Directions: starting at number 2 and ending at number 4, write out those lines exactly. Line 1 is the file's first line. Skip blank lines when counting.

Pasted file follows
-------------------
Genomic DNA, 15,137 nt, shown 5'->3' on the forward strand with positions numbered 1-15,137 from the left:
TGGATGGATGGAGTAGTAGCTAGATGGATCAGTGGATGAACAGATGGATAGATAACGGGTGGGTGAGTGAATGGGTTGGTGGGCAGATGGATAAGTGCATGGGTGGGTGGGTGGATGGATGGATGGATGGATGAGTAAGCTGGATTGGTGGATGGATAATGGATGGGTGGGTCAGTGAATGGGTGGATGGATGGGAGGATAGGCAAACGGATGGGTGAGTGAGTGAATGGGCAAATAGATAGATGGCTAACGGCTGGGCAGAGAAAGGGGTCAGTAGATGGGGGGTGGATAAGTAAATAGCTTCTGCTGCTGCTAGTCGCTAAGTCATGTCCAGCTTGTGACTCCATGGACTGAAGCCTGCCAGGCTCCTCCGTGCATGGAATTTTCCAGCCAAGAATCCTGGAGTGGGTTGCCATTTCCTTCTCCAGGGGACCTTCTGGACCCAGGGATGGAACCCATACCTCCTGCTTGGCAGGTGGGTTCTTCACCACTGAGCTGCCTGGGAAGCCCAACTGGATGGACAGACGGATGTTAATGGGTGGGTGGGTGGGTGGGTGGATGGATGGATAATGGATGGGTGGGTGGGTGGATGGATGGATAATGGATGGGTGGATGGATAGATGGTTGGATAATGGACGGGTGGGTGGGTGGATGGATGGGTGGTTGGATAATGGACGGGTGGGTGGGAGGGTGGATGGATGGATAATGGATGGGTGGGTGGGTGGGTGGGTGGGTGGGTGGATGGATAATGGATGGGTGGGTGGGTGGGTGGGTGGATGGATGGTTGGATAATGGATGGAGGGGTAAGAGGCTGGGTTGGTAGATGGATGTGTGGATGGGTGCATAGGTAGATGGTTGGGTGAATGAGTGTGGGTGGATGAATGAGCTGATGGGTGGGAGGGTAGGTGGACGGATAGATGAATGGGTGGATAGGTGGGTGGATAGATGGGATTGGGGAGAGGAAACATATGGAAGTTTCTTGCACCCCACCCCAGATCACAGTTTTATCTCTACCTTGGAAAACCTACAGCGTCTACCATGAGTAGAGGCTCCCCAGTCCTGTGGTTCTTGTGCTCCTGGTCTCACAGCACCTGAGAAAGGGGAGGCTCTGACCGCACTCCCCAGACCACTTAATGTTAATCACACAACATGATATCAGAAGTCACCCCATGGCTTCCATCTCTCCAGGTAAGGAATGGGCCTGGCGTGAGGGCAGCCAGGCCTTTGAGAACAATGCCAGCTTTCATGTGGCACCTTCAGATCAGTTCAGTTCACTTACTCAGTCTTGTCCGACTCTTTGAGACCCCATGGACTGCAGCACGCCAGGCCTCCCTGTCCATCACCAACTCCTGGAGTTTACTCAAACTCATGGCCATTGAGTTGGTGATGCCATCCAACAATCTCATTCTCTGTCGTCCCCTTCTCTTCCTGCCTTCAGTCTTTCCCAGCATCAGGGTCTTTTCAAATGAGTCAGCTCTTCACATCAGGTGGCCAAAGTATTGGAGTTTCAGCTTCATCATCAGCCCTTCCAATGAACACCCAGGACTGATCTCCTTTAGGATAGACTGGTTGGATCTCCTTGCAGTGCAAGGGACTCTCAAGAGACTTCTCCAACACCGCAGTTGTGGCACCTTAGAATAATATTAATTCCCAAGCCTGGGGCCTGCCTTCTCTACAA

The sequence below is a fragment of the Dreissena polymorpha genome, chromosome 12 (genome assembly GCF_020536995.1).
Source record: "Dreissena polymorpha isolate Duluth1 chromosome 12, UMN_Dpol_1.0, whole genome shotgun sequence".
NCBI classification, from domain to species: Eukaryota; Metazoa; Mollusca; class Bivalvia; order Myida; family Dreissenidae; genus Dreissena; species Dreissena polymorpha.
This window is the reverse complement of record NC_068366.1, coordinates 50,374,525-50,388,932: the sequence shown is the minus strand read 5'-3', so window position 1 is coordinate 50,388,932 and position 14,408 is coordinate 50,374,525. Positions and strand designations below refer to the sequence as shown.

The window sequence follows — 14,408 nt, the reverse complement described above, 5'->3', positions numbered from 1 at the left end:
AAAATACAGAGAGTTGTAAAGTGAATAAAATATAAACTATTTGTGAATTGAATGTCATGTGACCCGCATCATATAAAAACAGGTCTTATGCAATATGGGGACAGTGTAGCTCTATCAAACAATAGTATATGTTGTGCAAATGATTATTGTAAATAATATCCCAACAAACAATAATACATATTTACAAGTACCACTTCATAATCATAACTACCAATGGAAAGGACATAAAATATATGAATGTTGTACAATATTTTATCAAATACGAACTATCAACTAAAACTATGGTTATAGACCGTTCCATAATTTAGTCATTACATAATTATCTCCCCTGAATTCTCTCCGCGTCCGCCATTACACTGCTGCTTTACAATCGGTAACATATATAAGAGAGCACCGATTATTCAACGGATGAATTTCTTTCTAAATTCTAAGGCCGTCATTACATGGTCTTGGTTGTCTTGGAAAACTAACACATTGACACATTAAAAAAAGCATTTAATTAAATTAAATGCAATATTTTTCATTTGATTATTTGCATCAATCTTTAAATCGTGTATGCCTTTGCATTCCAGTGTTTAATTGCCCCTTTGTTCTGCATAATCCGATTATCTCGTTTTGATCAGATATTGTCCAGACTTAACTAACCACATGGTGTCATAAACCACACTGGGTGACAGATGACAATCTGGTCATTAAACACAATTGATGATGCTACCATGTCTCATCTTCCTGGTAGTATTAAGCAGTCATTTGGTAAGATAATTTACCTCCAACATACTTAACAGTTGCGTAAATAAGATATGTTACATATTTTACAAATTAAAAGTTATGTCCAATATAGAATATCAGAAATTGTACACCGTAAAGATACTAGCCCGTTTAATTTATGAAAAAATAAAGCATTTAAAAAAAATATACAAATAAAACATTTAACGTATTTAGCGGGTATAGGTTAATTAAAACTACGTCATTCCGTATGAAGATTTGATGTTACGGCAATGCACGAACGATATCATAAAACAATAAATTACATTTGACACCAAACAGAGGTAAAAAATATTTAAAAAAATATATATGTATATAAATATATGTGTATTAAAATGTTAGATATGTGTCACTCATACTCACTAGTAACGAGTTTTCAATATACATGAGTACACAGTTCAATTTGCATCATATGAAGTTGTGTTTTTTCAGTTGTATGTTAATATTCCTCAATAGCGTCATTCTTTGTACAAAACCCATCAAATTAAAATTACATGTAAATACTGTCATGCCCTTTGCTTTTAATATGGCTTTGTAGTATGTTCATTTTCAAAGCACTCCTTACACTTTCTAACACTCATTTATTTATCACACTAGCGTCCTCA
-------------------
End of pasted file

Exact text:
TGGATGGATGGAGTAGTAGCTAGATGGATCAGTGGATGAACAGATGGATAGATAACGGGTGGGTGAGTGAATGGGTTGGTGGGCAGATGGATAAGTGCATGGGTGGGTGGGTGGATGGATGGATGGATGGATGAGTAAGCTGGATTGGTGGATGGATAATGGATGGGTGGGTCAGTGAATGGGTGGATGGATGGGAGGATAGGCAAACGGATGGGTGAGTGAGTGAATGGGCAAATAGATAGATGGCTAACGGCTGGGCAGAGAAAGGGGTCAGTAGATGGGGGGTGGATAAGTAAATAGCTTCTGCTGCTGCTAGTCGCTAAGTCATGTCCAGCTTGTGACTCCATGGACTGAAGCCTGCCAGGCTCCTCCGTGCATGGAATTTTCCAGCCAAGAATCCTGGAGTGGGTTGCCATTTCCTTCTCCAGGGGACCTTCTGGACCCAGGGATGGAACCCATACCTCCTGCTTGGCAGGTGGGTTCTTCACCACTGAGCTGCCTGGGAAGCCCAACTGGATGGACAGACGGATGTTAATGGGTGGGTGGGTGGGTGGGTGGATGGATGGATAATGGATGGGTGGGTGGGTGGATGGATGGATAATGGATGGGTGGATGGATAGATGGTTGGATAATGGACGGGTGGGTGGGTGGATGGATGGGTGGTTGGATAATGGACGGGTGGGTGGGAGGGTGGATGGATGGATAATGGATGGGTGGGTGGGTGGGTGGGTGGGTGGGTGGATGGATAATGGATGGGTGGGTGGGTGGGTGGGTGGATGGATGGTTGGATAATGGATGGAGGGGTAAGAGGCTGGGTTGGTAGATGGATGTGTGGATGGGTGCATAGGTAGATGGTTGGGTGAATGAGTGTGGGTGGATGAATGAGCTGATGGGTGGGAGGGTAGGTGGACGGATAGATGAATGGGTGGATAGGTGGGTGGATAGATGGGATTGGGGAGAGGAAACATATGGAAGTTTCTTGCACCCCACCCCAGATCACAGTTTTATCTCTACCTTGGAAAACCTACAGCGTCTACCATGAGTAGAGGCTCCCCAGTCCTGTGGTTCTTGTGCTCCTGGTCTCACAGCACCTGAGAAAGGGGAGGCTCTGACCGCACTCCCCAGACCACTTAATGTTAATCACACAACATGATATCAGAAGTCACCCCATGGCTTCCATCTCTCCAGGTAAGGAATGGGCCTGGCGTGAGGGCAGCCAGGCCTTTGAGAACAATGCCAGCTTTCATGTGGCACCTTCAGATCAGTTCAGTTCACTTACTCAGTCTTGTCCGACTCTTTGAGACCCCATGGACTGCAGCACGCCAGGCCTCCCTGTCCATCACCAACTCCTGGAGTTTACTCAAACTCATGGCCATTGAGTTGGTGATGCCATCCAACAATCTCATTCTCTGTCGTCCCCTTCTCTTCCTGCCTTCAGTCTTTCCCAGCATCAGGGTCTTTTCAAATGAGTCAGCTCTTCACATCAGGTGGCCAAAGTATTGGAGTTTCAGCTTCATCATCAGCCCTTCCAATGAACACCCAGGACTGATCTCCTTTAGGATAGACTGGTTGGATCTCCTTGCAGTGCAAGGGACTCTCAAGAGACTTCTCCAACACCGCAGTTGTGGCACCTTAGAATAATATTAATTCCCAAGCCTGGGGCCTGCCTTCTCTACAA

The sequence below is a fragment of the Dreissena polymorpha genome, chromosome 12 (genome assembly GCF_020536995.1).
Source record: "Dreissena polymorpha isolate Duluth1 chromosome 12, UMN_Dpol_1.0, whole genome shotgun sequence".